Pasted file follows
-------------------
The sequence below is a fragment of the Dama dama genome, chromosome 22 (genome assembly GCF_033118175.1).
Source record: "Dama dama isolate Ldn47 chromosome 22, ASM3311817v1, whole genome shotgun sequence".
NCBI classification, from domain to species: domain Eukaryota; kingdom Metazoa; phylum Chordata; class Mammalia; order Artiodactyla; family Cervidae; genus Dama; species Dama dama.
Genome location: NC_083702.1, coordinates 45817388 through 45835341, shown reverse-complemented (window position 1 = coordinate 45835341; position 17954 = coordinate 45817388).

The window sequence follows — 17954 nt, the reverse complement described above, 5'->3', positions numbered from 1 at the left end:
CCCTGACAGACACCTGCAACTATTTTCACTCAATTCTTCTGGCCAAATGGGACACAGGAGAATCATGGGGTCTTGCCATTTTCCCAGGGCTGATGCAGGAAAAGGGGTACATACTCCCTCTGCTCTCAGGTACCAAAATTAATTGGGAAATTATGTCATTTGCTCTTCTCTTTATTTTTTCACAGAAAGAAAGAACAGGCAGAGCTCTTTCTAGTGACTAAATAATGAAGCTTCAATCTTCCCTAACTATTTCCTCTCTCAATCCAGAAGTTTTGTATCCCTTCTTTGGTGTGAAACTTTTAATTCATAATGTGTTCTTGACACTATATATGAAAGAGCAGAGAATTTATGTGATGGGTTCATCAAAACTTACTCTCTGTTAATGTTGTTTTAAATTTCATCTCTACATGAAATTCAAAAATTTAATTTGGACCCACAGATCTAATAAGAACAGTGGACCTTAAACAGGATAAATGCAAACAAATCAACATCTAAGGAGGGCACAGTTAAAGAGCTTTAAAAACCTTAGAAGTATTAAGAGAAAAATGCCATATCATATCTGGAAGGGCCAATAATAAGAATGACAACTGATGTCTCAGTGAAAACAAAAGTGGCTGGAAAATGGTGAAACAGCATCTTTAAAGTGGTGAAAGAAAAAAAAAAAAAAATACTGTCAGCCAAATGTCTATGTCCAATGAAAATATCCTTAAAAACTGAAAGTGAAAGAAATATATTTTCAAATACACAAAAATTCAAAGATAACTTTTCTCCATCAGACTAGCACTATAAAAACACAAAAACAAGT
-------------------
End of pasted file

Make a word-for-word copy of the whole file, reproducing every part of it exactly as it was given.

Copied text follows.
The sequence below is a fragment of the Dama dama genome, chromosome 22 (genome assembly GCF_033118175.1).
Source record: "Dama dama isolate Ldn47 chromosome 22, ASM3311817v1, whole genome shotgun sequence".
NCBI classification, from domain to species: domain Eukaryota; kingdom Metazoa; phylum Chordata; class Mammalia; order Artiodactyla; family Cervidae; genus Dama; species Dama dama.
Genome location: NC_083702.1, coordinates 45817388 through 45835341, shown reverse-complemented (window position 1 = coordinate 45835341; position 17954 = coordinate 45817388).

The window sequence follows — 17954 nt, the reverse complement described above, 5'->3', positions numbered from 1 at the left end:
CCCTGACAGACACCTGCAACTATTTTCACTCAATTCTTCTGGCCAAATGGGACACAGGAGAATCATGGGGTCTTGCCATTTTCCCAGGGCTGATGCAGGAAAAGGGGTACATACTCCCTCTGCTCTCAGGTACCAAAATTAATTGGGAAATTATGTCATTTGCTCTTCTCTTTATTTTTTCACAGAAAGAAAGAACAGGCAGAGCTCTTTCTAGTGACTAAATAATGAAGCTTCAATCTTCCCTAACTATTTCCTCTCTCAATCCAGAAGTTTTGTATCCCTTCTTTGGTGTGAAACTTTTAATTCATAATGTGTTCTTGACACTATATATGAAAGAGCAGAGAATTTATGTGATGGGTTCATCAAAACTTACTCTCTGTTAATGTTGTTTTAAATTTCATCTCTACATGAAATTCAAAAATTTAATTTGGACCCACAGATCTAATAAGAACAGTGGACCTTAAACAGGATAAATGCAAACAAATCAACATCTAAGGAGGGCACAGTTAAAGAGCTTTAAAAACCTTAGAAGTATTAAGAGAAAAATGCCATATCATATCTGGAAGGGCCAATAATAAGAATGACAACTGATGTCTCAGTGAAAACAAAAGTGGCTGGAAAATGGTGAAACAGCATCTTTAAAGTGGTGAAAGAAAAAAAAAAAAAAATACTGTCAGCCAAATGTCTATGTCCAATGAAAATATCCTTAAAAACTGAAAGTGAAAGAAATATATTTTCAAATACACAAAAATTCAAAGATAACTTTTCTCCATCAGACTAGCACTATAAAAACACAAAAACAAGT